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Drastic reductions in public service allowances

NATIONAL
By James Wanzala | October 8th 2021

Salaries and Remuneration Commission (SRC) Chairperson Lyn Mengich during a press conference in Nairobi on Thursday, October 07 2021, on the allowances Policy guideline for the public service [David Njaaga, Standard]

An estimated 900,000 public servants should brave for tougher economic times following a government decision to implement new austerity measures which will see drastic reduction of their allowances.

Consequently, Salaries and Remuneration Commission has initiated a process of setting new policy guidelines which will harmonise and rationalise allowances for the entire public service to end disparities which currently have seen some workers take home multiple allowances, more than 60 per cent of their salaries.

Yesterday, SRC chairperson Lynn Mengich instructed heads of all public service institutions to submit data on allowances by November 30 of this year so that the commission can review and formulate new structures.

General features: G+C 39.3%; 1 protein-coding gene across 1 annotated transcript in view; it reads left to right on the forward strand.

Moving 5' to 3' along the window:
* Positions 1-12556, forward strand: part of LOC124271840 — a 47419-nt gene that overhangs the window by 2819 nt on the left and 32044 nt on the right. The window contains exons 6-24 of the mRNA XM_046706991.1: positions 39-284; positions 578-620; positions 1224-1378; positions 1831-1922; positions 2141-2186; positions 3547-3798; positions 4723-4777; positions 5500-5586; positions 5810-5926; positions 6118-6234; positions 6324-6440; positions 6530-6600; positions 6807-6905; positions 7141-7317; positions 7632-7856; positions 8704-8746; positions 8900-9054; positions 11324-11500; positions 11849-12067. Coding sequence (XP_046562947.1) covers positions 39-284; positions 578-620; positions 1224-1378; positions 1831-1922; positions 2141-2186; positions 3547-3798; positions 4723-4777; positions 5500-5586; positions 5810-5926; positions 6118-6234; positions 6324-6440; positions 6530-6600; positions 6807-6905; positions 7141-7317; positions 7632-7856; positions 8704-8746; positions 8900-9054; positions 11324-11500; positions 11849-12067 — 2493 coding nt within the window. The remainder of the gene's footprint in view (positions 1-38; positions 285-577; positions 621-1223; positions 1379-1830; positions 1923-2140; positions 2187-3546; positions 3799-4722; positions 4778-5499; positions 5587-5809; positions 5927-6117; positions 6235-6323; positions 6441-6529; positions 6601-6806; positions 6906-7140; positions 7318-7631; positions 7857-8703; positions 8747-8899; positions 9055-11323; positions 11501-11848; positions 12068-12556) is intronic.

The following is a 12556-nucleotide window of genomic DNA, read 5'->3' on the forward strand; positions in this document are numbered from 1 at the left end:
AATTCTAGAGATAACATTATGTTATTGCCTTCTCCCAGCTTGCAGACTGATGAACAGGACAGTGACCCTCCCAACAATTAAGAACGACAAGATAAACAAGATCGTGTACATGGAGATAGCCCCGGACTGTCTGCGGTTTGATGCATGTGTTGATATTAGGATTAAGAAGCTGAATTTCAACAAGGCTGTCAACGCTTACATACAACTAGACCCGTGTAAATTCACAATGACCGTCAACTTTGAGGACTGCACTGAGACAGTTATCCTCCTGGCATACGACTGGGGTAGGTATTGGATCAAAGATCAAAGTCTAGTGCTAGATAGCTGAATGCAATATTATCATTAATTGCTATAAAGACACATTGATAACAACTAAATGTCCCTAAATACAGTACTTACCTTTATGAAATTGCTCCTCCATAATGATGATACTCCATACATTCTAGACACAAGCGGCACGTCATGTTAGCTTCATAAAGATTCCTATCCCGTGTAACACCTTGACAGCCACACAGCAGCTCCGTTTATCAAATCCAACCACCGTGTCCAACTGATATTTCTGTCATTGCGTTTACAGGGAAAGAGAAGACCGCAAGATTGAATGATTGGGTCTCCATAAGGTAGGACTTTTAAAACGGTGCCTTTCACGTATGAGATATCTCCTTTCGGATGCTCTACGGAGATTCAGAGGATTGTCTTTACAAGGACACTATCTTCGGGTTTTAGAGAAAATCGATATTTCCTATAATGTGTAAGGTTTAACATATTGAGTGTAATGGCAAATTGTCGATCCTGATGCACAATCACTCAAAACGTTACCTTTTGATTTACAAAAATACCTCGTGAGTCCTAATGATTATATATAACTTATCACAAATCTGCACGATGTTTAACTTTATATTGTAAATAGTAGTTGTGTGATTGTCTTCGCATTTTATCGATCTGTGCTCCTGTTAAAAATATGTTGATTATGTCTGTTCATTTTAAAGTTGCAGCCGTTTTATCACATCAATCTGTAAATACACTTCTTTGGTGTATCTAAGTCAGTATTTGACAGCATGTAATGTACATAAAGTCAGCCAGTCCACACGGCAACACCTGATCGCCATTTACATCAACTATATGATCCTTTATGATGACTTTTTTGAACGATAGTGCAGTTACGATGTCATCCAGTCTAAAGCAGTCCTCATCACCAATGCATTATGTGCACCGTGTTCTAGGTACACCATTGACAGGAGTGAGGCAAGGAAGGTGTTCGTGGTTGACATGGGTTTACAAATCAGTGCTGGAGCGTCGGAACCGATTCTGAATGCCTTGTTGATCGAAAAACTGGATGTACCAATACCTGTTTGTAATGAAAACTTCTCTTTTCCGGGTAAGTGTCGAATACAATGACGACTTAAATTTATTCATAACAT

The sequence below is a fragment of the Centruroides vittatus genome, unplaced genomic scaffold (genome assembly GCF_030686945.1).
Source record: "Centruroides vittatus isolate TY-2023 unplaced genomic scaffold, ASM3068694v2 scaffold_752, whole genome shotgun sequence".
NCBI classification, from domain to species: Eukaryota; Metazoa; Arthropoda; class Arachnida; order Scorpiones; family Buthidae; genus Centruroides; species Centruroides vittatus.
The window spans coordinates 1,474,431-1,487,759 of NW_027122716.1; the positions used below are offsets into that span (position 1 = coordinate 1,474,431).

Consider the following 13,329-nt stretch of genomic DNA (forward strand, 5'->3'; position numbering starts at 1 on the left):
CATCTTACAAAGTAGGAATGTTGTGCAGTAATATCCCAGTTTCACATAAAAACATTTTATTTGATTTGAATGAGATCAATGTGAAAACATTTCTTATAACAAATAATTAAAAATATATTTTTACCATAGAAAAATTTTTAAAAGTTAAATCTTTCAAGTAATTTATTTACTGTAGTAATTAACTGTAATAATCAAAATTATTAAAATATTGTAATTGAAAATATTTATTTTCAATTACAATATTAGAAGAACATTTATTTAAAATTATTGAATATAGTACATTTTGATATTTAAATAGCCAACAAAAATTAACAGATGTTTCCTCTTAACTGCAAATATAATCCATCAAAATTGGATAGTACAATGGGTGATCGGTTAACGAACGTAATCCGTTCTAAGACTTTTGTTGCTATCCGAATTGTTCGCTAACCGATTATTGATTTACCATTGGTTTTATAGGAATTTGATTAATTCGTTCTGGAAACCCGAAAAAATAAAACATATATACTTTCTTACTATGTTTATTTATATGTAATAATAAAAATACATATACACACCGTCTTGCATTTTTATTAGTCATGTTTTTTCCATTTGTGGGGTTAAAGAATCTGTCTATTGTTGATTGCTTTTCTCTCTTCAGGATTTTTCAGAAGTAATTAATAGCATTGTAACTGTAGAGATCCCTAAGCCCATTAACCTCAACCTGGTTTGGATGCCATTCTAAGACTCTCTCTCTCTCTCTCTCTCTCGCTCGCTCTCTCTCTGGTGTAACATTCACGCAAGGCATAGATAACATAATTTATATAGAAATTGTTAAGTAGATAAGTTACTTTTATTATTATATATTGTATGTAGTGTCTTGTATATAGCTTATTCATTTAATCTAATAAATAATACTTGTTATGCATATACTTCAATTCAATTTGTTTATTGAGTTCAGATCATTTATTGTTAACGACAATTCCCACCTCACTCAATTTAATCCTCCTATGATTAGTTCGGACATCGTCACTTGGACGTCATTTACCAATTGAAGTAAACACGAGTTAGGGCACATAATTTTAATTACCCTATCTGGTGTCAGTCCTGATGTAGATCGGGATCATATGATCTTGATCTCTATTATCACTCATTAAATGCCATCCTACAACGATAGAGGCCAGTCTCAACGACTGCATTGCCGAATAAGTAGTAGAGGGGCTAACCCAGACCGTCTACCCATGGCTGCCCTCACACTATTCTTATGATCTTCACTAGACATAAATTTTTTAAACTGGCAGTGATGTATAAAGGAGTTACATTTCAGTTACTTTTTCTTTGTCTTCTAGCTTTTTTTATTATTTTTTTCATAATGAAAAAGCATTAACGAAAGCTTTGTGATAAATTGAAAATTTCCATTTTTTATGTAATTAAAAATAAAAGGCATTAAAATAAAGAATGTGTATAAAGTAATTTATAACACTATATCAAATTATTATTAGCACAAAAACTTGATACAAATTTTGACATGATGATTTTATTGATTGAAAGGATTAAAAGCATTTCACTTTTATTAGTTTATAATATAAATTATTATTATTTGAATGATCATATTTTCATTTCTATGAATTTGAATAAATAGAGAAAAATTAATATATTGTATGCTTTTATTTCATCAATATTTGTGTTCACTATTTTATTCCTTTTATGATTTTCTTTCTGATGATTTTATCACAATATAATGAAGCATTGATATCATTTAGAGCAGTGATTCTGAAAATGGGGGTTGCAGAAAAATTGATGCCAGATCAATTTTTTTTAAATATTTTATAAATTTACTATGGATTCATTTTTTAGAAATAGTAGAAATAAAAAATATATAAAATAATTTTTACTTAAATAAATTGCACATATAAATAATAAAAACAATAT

It is expected that by April next year a new regime of salary allowances will be in place.

Mengich said, "the commission will then review and issue advise on allowances to the individual public service institutions by April 29, 2022 following which the compliance checks to enhance adherence to the police guidelines will be conducted in July 2022."

Harmonisation of allowances is part of a raft of measures agreed with the International Monetary Fund (IMF) in April this year as condition to grant the government US$2.34 billion (Sh234 billion).

The government committed to reduce debt vulnerabilities through a multiyear fiscal consolidation effort centred on raising tax revenues and controlling
spending within government.

Other key areas of focus include addressing weaknesses in some state-owned enterprises.

According to SRC, the new policy guidelines are aimed at providing a structured approach to streamline the management and administration of allowances, so as to improve transparency, accountability, equity and fairness in payment of allowances across the public service.

SRC explained that most of the allowances were set prior to 2010 Constitution and before establishment of the commission, which meant that different entities had their own policies on allowances that lead to widespread disparities.

"We must be equitable and fair with the new policy guidelines unlike the way it has been, where some employees get more salaries than others due to allowances, yet they are doing the same job,’’ said Ms Mengich.

She added that the proportion of allowances to gross salary ranges between 43 per cent to 259 per cent of the gross salary according to the 2019 SRC’s ‘Report on Streamlining Allowances Payable in the Public Service’, leading to a lower percentage of basic salary to gross salary in the public service.

Further, SRC said similar allowances are paid as a percentage of basic salary, while others are paid in absolute amounts, resulting in additional distortions in remuneration.